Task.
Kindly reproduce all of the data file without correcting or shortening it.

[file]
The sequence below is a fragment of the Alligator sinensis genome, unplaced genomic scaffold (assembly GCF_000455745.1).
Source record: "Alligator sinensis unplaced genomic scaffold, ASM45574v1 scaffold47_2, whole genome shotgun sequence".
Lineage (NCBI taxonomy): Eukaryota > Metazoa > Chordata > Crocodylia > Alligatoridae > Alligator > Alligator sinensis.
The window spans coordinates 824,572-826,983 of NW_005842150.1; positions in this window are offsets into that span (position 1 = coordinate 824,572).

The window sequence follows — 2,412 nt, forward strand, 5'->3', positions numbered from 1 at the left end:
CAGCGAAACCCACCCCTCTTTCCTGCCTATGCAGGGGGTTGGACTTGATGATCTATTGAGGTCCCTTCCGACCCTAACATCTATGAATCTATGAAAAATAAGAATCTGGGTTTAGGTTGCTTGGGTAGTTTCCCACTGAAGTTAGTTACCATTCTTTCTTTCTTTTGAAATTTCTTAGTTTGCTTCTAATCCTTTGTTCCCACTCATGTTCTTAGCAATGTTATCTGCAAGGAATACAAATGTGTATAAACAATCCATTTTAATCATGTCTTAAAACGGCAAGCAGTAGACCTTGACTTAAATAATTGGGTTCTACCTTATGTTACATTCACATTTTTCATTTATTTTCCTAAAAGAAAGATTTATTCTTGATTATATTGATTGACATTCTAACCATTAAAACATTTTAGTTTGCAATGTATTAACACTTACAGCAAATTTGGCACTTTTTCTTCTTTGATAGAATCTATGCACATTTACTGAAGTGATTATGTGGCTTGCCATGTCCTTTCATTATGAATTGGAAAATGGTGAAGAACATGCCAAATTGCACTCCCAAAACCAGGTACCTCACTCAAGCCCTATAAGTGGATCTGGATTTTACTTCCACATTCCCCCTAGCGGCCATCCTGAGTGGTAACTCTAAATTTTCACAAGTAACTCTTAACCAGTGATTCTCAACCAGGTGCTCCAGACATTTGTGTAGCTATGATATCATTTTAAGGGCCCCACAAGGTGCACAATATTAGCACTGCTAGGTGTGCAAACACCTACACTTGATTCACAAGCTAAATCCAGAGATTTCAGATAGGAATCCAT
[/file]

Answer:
The sequence below is a fragment of the Alligator sinensis genome, unplaced genomic scaffold (assembly GCF_000455745.1).
Source record: "Alligator sinensis unplaced genomic scaffold, ASM45574v1 scaffold47_2, whole genome shotgun sequence".
Lineage (NCBI taxonomy): Eukaryota > Metazoa > Chordata > Crocodylia > Alligatoridae > Alligator > Alligator sinensis.
The window spans coordinates 824,572-826,983 of NW_005842150.1; positions in this window are offsets into that span (position 1 = coordinate 824,572).

The window sequence follows — 2,412 nt, forward strand, 5'->3', positions numbered from 1 at the left end:
CAGCGAAACCCACCCCTCTTTCCTGCCTATGCAGGGGGTTGGACTTGATGATCTATTGAGGTCCCTTCCGACCCTAACATCTATGAATCTATGAAAAATAAGAATCTGGGTTTAGGTTGCTTGGGTAGTTTCCCACTGAAGTTAGTTACCATTCTTTCTTTCTTTTGAAATTTCTTAGTTTGCTTCTAATCCTTTGTTCCCACTCATGTTCTTAGCAATGTTATCTGCAAGGAATACAAATGTGTATAAACAATCCATTTTAATCATGTCTTAAAACGGCAAGCAGTAGACCTTGACTTAAATAATTGGGTTCTACCTTATGTTACATTCACATTTTTCATTTATTTTCCTAAAAGAAAGATTTATTCTTGATTATATTGATTGACATTCTAACCATTAAAACATTTTAGTTTGCAATGTATTAACACTTACAGCAAATTTGGCACTTTTTCTTCTTTGATAGAATCTATGCACATTTACTGAAGTGATTATGTGGCTTGCCATGTCCTTTCATTATGAATTGGAAAATGGTGAAGAACATGCCAAATTGCACTCCCAAAACCAGGTACCTCACTCAAGCCCTATAAGTGGATCTGGATTTTACTTCCACATTCCCCCTAGCGGCCATCCTGAGTGGTAACTCTAAATTTTCACAAGTAACTCTTAACCAGTGATTCTCAACCAGGTGCTCCAGACATTTGTGTAGCTATGATATCATTTTAAGGGCCCCACAAGGTGCACAATATTAGCACTGCTAGGTGTGCAAACACCTACACTTGATTCACAAGCTAAATCCAGAGATTTCAGATAGGAATCCAT